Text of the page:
The people in Donald Trump's New York office who handle the employee benefits have had to think hard thoughts about the small-group size cutoff. (Image: Fox News debate screen capture)

Any efforts RB Lewis Insurance Agents & Brokers has made to educate its group benefits clients could influence how the incoming Trump administration approaches insurance and benefits issues.

The Mineola, New York-based benefits firm has helped provide the insurance for the benefit plans Donald Trump’s main, New York City-based company offers its employees.

RB Lewis set up a stop-loss insurance arrangement for the president-elect’s Trump Payroll Corp. in 2013, according to a review of the plan’s 2013 Form 5500 filing. The same benefits firm has also helped Trump Payroll with other types of insurance benefits, such as group long-term care insurance.

Benefit plan sponsors use Form 5500 filings to report on their activities to the Internal Revenue Service and the U.S. Department of Labor. Trump company Form 5500 filings and other companies’ Form 5500 filings are available on the website of FreeErisa.BenefitsPro.com. (Users have to sign up for accounts to get access to the filings, but basic accounts are free.)

Efforts to reach Trump Payroll, RB Lewis and Donald Bender, the Woodbury, New York, accountant who signed the Trump Payroll filings reviewed were not successful. But Trump Payroll appears to be the entity that handles employee benefits for Donald Trump’s main company, the Trump Organization.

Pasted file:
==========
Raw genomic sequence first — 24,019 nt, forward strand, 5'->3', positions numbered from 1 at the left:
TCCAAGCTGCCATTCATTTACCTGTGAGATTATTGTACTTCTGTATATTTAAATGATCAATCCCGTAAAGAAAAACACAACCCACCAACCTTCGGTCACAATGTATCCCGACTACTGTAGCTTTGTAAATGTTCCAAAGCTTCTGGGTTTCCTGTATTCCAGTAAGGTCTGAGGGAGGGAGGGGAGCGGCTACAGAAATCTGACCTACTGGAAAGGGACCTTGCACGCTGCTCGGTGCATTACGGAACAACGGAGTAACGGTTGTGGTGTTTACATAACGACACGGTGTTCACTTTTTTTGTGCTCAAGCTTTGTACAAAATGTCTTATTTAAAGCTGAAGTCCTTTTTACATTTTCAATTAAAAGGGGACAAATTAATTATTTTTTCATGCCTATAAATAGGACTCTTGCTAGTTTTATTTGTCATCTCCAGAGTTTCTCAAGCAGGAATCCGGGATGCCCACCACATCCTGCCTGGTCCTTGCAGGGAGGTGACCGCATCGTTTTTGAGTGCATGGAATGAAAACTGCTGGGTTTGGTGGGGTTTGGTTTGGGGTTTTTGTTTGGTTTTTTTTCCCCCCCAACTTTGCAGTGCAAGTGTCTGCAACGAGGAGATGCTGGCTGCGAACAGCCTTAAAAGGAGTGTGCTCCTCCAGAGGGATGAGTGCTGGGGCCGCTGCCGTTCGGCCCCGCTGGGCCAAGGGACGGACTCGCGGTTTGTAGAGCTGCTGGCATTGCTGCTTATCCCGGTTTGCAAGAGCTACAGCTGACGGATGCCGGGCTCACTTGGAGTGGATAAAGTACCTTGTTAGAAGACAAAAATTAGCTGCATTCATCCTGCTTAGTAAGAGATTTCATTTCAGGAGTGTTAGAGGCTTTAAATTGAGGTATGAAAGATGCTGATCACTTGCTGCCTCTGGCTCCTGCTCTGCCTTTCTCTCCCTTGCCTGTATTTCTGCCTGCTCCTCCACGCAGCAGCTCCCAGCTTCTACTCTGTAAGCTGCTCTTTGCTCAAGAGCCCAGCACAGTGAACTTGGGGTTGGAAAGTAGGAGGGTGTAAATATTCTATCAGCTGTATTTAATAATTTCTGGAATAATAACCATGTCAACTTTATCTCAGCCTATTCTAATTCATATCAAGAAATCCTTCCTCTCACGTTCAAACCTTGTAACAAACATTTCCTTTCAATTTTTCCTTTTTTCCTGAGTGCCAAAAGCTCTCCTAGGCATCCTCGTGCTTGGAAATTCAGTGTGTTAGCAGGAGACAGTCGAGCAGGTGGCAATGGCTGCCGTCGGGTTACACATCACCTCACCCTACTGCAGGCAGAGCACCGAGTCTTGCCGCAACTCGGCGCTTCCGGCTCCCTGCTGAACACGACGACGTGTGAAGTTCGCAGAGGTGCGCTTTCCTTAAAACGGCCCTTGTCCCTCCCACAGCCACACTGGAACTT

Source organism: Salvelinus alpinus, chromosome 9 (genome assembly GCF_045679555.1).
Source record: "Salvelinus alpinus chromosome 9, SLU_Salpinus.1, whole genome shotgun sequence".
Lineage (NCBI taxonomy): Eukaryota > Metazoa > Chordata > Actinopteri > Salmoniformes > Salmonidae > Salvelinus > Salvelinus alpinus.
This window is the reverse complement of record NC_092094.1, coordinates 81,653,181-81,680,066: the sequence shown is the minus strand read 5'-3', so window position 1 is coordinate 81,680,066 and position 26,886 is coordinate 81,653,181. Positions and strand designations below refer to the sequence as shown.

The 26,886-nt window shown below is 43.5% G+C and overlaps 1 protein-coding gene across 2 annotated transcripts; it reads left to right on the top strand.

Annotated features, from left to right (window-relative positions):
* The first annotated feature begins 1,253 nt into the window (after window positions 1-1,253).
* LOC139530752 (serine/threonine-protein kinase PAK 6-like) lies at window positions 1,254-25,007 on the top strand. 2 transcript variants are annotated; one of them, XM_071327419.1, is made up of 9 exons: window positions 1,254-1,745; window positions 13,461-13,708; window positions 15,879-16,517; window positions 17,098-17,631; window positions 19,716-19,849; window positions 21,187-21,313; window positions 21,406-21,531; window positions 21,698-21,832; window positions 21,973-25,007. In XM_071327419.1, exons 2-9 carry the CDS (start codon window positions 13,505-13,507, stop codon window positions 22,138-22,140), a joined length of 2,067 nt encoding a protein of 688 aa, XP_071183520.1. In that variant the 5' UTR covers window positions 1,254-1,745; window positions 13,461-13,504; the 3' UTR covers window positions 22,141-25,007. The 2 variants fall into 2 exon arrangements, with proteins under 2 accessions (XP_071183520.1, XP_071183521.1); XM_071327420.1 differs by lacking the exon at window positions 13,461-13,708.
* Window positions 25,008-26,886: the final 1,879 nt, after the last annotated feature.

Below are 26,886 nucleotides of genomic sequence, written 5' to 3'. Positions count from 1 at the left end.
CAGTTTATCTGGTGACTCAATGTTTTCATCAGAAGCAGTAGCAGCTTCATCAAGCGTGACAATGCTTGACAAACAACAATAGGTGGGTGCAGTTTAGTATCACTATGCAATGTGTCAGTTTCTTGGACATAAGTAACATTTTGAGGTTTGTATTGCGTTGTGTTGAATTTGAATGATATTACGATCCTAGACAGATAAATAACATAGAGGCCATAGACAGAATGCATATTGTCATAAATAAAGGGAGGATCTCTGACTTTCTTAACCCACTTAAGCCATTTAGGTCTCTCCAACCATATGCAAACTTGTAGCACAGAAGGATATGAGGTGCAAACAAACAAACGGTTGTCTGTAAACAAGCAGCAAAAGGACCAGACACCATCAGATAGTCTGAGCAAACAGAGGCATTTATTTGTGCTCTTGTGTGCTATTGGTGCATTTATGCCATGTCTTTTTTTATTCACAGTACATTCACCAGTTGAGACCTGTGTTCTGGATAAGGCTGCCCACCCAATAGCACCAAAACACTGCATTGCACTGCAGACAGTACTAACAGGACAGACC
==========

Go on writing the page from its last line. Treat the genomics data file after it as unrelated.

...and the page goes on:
In the state company registration database, both the Trump Organization and Trump Payroll list their main address as 725 Fifth Ave, New York City, and both list Donald Trump as a contact person.

The Trump Payroll Corp. Health Benefit Plan reported that it was a multiple-employer plan that had 100 participants at the beginning of its plan year and 95 at the end.

For some purposes, the federal government has defined a “small employer” to be an employer with 50 or fewer employees. For other purposes, including Affordable Care Act compliance, the government has set, or tried to set, the cutoff, at 100 employees. The fact that, at least in 2013, Trump Payroll was near the cutoff could mean that Donald Trump, or at least his closest benefits advisor, is acutely aware of the concerns of employers near the cutoff. Trump and his benefits advisors could also be sensitive to the concerns of sponsors of small self-insured plans.

Related: Groups defend small self-insured plans

The Trump Payroll health plan used its general assets to fund the coverage.

The plan used stop-loss coverage from HCC Life, a unit of Tokyo-based Tokio Marine, to protect Trump Payroll against the risk of catastrophic losses.

Trump Payroll paid $15,145 in commissions to RB Lewis, and it paid $236,904 in premiums to HCC Life.

The payroll company paid UMR, a unit of Minnetonka, Minnesota-based UnitedHealth Group, $65,575 to process claims.

Related:

ACA: Another carrier to offer no-max stop-loss

5 saddest small business owner ACA survey findings

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